The girls told investigators they hoped that killing her would please Slender Man, a demon-like character they had read about in online horror stories. The tales describe Slender Man as an unnaturally thin, faceless creature who preys on children.

(9) LIEBMANN OBIT. SF Site News reports filker Michael Liebmann died on July 26. Liebmann founded GAFilk in 1999. More information at the link.

(10) JACK DAVIS OBIT. Artist Jack Davis (1924-2016) died July 27 at the age of 91. I knew him from MAD Magazine, though he was even better known for his movie posters, advertising art, and work in mainstream magazines.

Mark Evanier wrote an excellent appreciation of Davis at News From Me.

One of America’s all-time great cartoonists has left us at the age of 91. Jack Davis made his initial fame in EC Comics like Tales from the Crypt and MAD but went on to become one of the most visible (and imitated) creators of advertising, movie posters and record album covers ever. His ability to make anything funnier when he drew it and his keen eye for caricatures could be seen darn near everywhere in this country for well more than half a century.

(11) ANOTHER BALLOT SHARED. H.P. at Every Day Should Be Tuesday revealed his “2016 Hugo Awards Ballot”.

I didn’t wind up reading a lot of the nominees and blogged about even fewer, but I at least wanted to get my votes up.  To be honest, I’ve lost a certain amount of interest in the Hugos.  And despite the big, big nomination numbers, the Hugos don’t seem to be getting nearly as much attention this year in general. It will be interesting to see if that is reflected in the voting….

How could someone who voted Jeffro Johnson first in three Hugo categories ever weary of the fun?

(12) GRAPHIC DETAILS. Eric Franklin at Game Thyme not only shared part of his ballot, but his fascinating process for ranking the nominees in “Hugo Awards: Done Voting”.

I read as much as I could of the others. I looked at the art nominees.

And then I grabbed an excel spreadsheet and rated everything based on a +10 to -10 scale of “Good” and “Fun.” I plotted that on a graph, and figured out where my “No Award” point was – it’s equivalent to 0 Good, 0 Fun. Anything with a score worse than that scored below No Award.

I also weighted the spreadsheet in favor of Good.  So a Good 5, Fun 0 work will have a better score than a Good 0, Fun 5 work.

Remember that this is zero average. Mediocre scores for good and fun are the +2 / -2 range. 3-5 is good, 6+ is great.  -3 to -5 is bad. -6 and less is awful.

Then I fed it to a formula to determine the distance from 10,10, as if it were a triangle and I was calculating the hypotenuse. So low numbers were good, high numbers bad.

0, 0 in my spreadsheet, BTW, comes to a final score of  11.53, so anything above that level was out.

I’m going to discuss two categories, tell you how I voted, and discuss each nominee in that category. I’m going to discuss Best Novel and Best Dramatic Presentation: Long Form.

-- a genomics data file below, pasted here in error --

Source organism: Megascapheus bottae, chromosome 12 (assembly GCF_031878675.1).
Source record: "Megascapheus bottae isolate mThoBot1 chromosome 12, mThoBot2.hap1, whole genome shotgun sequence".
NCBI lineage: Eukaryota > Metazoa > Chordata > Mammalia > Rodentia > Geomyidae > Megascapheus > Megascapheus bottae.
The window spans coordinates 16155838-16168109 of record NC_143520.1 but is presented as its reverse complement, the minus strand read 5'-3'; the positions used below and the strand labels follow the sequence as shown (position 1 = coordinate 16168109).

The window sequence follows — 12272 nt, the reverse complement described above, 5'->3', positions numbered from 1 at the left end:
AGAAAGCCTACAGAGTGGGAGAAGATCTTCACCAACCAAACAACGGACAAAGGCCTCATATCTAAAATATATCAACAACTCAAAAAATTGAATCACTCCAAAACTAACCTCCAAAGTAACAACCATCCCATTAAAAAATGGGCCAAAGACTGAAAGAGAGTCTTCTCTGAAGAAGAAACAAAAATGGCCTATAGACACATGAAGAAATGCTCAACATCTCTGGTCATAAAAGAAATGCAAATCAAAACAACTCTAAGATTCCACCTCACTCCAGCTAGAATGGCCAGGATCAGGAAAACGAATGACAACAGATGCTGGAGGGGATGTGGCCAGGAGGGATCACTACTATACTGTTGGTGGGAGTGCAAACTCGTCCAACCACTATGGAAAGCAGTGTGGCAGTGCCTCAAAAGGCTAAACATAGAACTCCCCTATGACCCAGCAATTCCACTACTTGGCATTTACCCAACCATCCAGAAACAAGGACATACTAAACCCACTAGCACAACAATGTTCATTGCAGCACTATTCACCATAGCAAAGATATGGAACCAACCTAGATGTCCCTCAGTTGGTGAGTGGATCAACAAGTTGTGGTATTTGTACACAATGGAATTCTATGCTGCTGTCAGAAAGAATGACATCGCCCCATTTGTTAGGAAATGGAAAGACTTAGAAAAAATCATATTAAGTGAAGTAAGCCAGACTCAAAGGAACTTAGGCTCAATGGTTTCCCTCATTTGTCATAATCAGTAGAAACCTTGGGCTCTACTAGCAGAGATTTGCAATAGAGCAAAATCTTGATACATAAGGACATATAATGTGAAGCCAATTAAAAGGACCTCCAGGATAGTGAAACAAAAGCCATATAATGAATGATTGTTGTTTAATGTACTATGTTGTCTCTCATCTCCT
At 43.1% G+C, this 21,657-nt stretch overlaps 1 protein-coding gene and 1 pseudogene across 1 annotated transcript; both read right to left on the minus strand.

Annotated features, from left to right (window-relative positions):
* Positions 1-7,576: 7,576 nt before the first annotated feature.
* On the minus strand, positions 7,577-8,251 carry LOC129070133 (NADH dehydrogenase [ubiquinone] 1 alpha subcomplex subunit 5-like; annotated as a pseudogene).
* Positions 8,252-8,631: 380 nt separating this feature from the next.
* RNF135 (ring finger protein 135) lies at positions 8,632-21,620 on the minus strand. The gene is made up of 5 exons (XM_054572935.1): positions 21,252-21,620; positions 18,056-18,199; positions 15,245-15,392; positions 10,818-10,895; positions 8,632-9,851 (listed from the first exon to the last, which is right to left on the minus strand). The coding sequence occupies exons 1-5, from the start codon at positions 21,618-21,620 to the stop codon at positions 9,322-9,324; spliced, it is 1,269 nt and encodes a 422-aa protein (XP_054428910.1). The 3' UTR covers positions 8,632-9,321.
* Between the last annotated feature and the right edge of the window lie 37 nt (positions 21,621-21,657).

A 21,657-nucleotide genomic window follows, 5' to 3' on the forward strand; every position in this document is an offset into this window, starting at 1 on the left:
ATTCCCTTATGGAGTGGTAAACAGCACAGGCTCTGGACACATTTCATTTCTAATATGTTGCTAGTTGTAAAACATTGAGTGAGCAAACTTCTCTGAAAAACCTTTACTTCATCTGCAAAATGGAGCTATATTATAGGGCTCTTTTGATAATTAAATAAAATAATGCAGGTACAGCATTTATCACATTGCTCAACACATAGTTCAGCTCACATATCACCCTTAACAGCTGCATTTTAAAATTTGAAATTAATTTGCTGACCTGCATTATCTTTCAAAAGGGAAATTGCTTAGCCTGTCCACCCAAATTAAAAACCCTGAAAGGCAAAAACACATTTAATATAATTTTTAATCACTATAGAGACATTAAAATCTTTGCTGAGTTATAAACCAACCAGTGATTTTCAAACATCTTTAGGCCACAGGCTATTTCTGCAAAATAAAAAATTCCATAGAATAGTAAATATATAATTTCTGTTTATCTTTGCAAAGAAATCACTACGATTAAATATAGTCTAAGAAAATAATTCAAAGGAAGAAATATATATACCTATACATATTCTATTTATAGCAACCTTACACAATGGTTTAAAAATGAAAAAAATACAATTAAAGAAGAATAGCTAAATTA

And yes, I know. I crazy-overthought this.

(13) JOURNEY’S END. Kate Paulk reaches the John W. Campbell Award and the Retro-Hugos in the culmination of her series for Mad Genius Club, “Hugo Finalist Highlights – The Retros and the Campbell Award Finalists”.

Brian Niemeier – DAMN YOU BRIAN NIEMEIER! Okay. Now I’ve got that out of my system. I couldn’t stop reading Nethereal. The combination of fantasy styling over science fiction with an intricate layered plot and remarkably human characters sucked me in and refused to let go. Of note: Niemeier is the only finalist in his first year of Campbell eligibility.

(14) UK GAMING CON FOLDS. Conception is a role playing game convention on the south coast of England. Held every year since 2000 it has raised over £150,000 for charity. There won’t be another.

It is with great sadness and regret that we must announce that the CONCEPTION Committee have unanimously decided to call it day.

There will no longer be a CONCEPTION 2017.

We have decided that after 17 years of hosting events at Hoburne Naish that we would rather end it on the virtual miracle that was this years event and retain the wonderful memories of CONCEPTIONs Past.

This choice was not an easy one for us to make. We have invested a considerable amount of time and effort on something that proved extraordinarily hard for us to let go. We emerged from CONCEPTION 2016 with some doubts and concerns about the future but also a renewed vigour for the challenges set by the new management. We were still optimistic that we could weather this re-structuring and re-development at Hoburne Holidays and still reliably host a convention in 2017.

However, recently even more changes have been forced upon us by Hoburne Holidays which severely limit the quantity of accommodation to a point where we cannot with any great certainly be assured that we can host the event in the same manner as we have in the past without badly tarnishing the experience for all our attendees.

So, rather than be forced to accept the uncertainty of dealing with Hoburne Holidays in the future or struggling to hurriedly find and negotiate terms with an alternative economically/ergonomically viable venue we decided to permanently discontinue the event.

[Via Ansible Links.]

(15) WORLDCON PREVIEW. One artist shares how his work is getting to the con.

(16) THE BAD NEWS. Unfortunately, Sharon Lee and Steve Miller won’t be making it to MACII.

Steve and I are very sorry, indeed, to announce that we will NOT be attending the 74th World Science Fiction Convention, MidAmeriCon II, to be held in Kansas City, August 17-21.